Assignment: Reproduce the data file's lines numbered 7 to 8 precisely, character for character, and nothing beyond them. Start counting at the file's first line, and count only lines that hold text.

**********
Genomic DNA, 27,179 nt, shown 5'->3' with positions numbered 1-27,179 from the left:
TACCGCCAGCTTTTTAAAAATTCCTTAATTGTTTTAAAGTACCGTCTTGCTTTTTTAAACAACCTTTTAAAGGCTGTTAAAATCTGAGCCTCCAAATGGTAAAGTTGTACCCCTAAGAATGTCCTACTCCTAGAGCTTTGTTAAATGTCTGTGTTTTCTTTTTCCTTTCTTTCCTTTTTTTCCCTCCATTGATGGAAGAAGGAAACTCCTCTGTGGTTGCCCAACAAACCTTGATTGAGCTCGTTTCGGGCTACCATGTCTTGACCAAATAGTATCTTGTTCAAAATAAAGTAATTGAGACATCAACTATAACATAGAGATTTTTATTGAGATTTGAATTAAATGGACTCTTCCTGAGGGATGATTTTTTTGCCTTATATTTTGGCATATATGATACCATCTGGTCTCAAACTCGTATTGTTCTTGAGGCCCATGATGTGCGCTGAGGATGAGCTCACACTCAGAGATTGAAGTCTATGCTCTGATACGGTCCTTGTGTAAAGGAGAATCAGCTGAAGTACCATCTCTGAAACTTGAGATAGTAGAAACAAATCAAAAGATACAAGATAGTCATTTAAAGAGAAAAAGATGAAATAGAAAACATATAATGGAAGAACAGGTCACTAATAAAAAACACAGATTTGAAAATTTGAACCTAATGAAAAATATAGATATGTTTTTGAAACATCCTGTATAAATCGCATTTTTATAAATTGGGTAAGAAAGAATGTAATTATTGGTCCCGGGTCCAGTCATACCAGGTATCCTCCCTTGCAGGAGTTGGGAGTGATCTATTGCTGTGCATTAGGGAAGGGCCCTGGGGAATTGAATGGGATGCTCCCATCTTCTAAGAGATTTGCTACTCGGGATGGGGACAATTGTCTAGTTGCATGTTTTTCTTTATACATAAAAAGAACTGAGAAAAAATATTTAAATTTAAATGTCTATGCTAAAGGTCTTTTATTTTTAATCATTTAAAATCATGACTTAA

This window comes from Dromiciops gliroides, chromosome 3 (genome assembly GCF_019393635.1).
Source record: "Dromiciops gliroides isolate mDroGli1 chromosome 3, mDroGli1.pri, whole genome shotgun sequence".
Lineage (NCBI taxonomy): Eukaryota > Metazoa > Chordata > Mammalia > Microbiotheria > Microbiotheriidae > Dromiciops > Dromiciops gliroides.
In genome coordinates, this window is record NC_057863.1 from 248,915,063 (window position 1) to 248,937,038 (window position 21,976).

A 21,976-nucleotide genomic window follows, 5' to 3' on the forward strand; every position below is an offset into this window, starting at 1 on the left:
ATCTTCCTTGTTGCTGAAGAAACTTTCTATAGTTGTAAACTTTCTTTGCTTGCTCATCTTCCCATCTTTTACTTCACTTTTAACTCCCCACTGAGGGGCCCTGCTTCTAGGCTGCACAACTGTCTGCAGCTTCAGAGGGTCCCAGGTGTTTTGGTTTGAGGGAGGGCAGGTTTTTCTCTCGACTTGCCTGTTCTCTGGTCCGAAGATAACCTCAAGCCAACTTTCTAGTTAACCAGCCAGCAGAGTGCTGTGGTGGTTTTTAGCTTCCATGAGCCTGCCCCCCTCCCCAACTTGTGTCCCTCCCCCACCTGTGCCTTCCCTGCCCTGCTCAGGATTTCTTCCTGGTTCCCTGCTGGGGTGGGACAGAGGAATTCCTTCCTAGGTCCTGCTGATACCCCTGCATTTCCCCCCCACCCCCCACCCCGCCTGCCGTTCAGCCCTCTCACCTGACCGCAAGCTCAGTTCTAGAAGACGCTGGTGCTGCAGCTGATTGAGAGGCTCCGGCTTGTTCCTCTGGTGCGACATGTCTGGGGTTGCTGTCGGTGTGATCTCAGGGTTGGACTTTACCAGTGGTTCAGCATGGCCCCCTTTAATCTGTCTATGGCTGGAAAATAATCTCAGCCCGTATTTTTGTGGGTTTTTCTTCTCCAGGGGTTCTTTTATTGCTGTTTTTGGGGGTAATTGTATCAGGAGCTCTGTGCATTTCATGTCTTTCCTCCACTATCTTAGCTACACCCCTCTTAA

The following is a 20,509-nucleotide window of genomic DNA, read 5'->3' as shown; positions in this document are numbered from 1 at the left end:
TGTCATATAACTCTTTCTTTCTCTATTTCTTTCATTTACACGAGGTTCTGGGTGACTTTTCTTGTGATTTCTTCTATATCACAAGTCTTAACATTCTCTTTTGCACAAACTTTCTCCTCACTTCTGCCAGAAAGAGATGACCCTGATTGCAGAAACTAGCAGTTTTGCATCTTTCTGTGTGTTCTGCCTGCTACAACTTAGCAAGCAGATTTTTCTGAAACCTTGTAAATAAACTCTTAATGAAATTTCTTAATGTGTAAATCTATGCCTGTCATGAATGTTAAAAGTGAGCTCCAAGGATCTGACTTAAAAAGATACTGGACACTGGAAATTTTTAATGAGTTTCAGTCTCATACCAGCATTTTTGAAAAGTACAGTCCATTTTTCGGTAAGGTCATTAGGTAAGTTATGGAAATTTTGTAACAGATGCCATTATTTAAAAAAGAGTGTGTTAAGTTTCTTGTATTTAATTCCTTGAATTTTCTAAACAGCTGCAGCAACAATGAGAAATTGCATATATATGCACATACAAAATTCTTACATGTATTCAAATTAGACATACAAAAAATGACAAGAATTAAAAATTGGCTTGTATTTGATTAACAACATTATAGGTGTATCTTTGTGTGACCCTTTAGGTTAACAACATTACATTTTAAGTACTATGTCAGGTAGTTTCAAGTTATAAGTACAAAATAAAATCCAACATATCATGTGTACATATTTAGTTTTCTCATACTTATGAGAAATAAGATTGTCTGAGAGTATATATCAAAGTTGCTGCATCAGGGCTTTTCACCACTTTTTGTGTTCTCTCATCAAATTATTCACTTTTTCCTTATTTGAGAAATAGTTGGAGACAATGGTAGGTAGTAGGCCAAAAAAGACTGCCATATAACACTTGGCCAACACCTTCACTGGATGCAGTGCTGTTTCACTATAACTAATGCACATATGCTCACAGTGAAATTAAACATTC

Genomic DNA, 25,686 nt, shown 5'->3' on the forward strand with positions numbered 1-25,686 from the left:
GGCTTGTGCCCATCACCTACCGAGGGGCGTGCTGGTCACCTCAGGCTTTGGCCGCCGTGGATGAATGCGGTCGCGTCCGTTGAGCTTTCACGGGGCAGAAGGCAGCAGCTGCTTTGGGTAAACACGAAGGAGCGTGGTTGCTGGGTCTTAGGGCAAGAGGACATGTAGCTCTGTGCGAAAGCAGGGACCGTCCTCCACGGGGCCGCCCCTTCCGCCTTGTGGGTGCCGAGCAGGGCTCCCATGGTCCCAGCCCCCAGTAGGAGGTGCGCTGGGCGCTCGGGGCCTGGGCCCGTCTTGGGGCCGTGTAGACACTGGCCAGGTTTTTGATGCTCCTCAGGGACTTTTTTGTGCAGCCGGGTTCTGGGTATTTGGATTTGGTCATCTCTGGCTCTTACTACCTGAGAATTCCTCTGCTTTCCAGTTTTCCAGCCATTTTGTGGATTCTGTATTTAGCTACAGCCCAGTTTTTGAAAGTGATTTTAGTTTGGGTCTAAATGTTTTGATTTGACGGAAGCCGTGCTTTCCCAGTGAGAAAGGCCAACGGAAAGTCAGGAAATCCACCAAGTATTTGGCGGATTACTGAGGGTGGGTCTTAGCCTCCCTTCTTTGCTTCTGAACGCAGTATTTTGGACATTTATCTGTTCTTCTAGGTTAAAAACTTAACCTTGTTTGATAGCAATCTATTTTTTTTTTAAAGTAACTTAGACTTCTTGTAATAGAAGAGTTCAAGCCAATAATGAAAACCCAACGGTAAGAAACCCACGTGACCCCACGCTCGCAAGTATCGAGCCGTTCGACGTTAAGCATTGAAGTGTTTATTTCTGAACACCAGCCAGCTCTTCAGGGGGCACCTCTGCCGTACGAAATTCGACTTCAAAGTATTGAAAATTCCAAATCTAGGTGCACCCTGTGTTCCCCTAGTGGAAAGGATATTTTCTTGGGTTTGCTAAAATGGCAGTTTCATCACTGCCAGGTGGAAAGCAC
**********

A 21,976-nucleotide genomic window follows, 5' to 3' on the forward strand; every position below is an offset into this window, starting at 1 on the left:
ATCTTCCTTGTTGCTGAAGAAACTTTCTATAGTTGTAAACTTTCTTTGCTTGCTCATCTTCCCATCTTTTACTTCACTTTTAACTCCCCACTGAGGGGCCCTGCTTCTAGGCTGCACAACTGTCTGCAGCTTCAGAGGGTCCCAGGTGTTTTGGTTTGAGGGAGGGCAGGTTTTTCTCTCGACTTGCCTGTTCTCTGGTCCGAAGATAACCTCAAGCCAACTTTCTAGTTAACCAGCCAGCAGAGTGCTGTGGTGGTTTTTAGCTTCCATGAGCCTGCCCCCCTCCCCAACTTGTGTCCCTCCCCCACCTGTGCCTTCCCTGCCCTGCTCAGGATTTCTTCCTGGTTCCCTGCTGGGGTGGGACAGAGGAATTCCTTCCTAGGTCCTGCTGATACCCCTGCATTTCCCCCCCACCCCCCACCCCGCCTGCCGTTCAGCCCTCTCACCTGACCGCAAGCTCAGTTCTAGAAGACGCTGGTGCTGCAGCTGATTGAGAGGCTCCGGCTTGTTCCTCTGGTGCGACATGTCTGGGGTTGCTGTCGGTGTGATCTCAGGGTTGGACTTTACCAGTGGTTCAGCATGGCCCCCTTTAATCTGTCTATGGCTGGAAAATAATCTCAGCCCGTATTTTTGTGGGTTTTTCTTCTCCAGGGGTTCTTTTATTGCTGTTTTTGGGGGTAATTGTATCAGGAGCTCTGTGCATTTCATGTCTTTCCTCCACTATCTTAGCTACACCCCTCTTAA